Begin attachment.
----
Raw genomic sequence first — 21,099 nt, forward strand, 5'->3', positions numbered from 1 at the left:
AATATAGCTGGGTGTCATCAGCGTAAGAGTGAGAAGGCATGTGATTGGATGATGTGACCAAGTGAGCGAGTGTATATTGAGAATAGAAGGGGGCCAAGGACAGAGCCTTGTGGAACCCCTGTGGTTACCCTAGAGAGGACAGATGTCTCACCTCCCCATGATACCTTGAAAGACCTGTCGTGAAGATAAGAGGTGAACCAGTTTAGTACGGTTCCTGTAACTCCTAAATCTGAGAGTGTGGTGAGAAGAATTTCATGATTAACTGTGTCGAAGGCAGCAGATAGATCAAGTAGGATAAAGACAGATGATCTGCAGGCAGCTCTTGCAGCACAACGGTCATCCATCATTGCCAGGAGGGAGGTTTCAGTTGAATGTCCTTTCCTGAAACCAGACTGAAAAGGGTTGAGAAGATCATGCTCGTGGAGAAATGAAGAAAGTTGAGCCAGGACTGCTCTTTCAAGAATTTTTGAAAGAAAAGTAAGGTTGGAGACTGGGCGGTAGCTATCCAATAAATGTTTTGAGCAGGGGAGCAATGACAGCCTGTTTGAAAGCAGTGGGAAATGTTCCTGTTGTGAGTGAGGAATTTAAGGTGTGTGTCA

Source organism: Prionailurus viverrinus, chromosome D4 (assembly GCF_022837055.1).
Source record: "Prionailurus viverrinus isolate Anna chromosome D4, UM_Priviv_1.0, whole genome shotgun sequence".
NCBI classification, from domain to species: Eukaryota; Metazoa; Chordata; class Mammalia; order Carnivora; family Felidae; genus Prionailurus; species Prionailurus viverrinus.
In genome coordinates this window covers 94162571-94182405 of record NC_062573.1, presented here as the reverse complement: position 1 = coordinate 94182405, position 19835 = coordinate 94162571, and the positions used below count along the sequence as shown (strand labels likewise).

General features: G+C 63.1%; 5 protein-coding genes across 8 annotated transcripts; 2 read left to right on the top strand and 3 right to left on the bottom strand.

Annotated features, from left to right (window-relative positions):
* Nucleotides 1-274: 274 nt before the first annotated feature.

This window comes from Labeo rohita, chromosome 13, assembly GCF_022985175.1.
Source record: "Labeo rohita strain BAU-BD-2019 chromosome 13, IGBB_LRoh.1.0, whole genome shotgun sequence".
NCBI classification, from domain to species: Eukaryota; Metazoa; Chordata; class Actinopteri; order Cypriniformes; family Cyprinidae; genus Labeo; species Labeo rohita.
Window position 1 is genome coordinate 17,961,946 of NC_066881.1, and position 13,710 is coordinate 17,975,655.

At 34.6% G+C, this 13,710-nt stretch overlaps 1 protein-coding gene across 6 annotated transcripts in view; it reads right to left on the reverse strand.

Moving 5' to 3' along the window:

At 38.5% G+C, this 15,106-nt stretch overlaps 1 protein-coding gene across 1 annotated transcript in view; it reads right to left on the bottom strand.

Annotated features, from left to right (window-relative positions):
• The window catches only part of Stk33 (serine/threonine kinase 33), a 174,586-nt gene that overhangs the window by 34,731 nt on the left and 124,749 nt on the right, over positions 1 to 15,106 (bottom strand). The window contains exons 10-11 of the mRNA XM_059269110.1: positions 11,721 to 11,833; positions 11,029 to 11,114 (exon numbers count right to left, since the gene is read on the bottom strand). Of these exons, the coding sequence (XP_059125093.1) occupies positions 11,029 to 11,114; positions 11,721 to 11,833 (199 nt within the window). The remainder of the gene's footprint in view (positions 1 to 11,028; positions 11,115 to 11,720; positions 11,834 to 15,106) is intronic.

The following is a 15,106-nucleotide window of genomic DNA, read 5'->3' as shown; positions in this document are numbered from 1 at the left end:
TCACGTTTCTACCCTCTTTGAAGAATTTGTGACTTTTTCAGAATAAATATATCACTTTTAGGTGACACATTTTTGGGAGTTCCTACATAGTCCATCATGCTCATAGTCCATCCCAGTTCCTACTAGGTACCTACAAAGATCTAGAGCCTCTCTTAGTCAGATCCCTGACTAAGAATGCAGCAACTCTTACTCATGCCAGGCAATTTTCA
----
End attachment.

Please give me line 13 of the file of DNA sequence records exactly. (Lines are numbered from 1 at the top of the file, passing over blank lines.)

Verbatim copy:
Window position 1 is genome coordinate 17,961,946 of NC_066881.1, and position 13,710 is coordinate 17,975,655.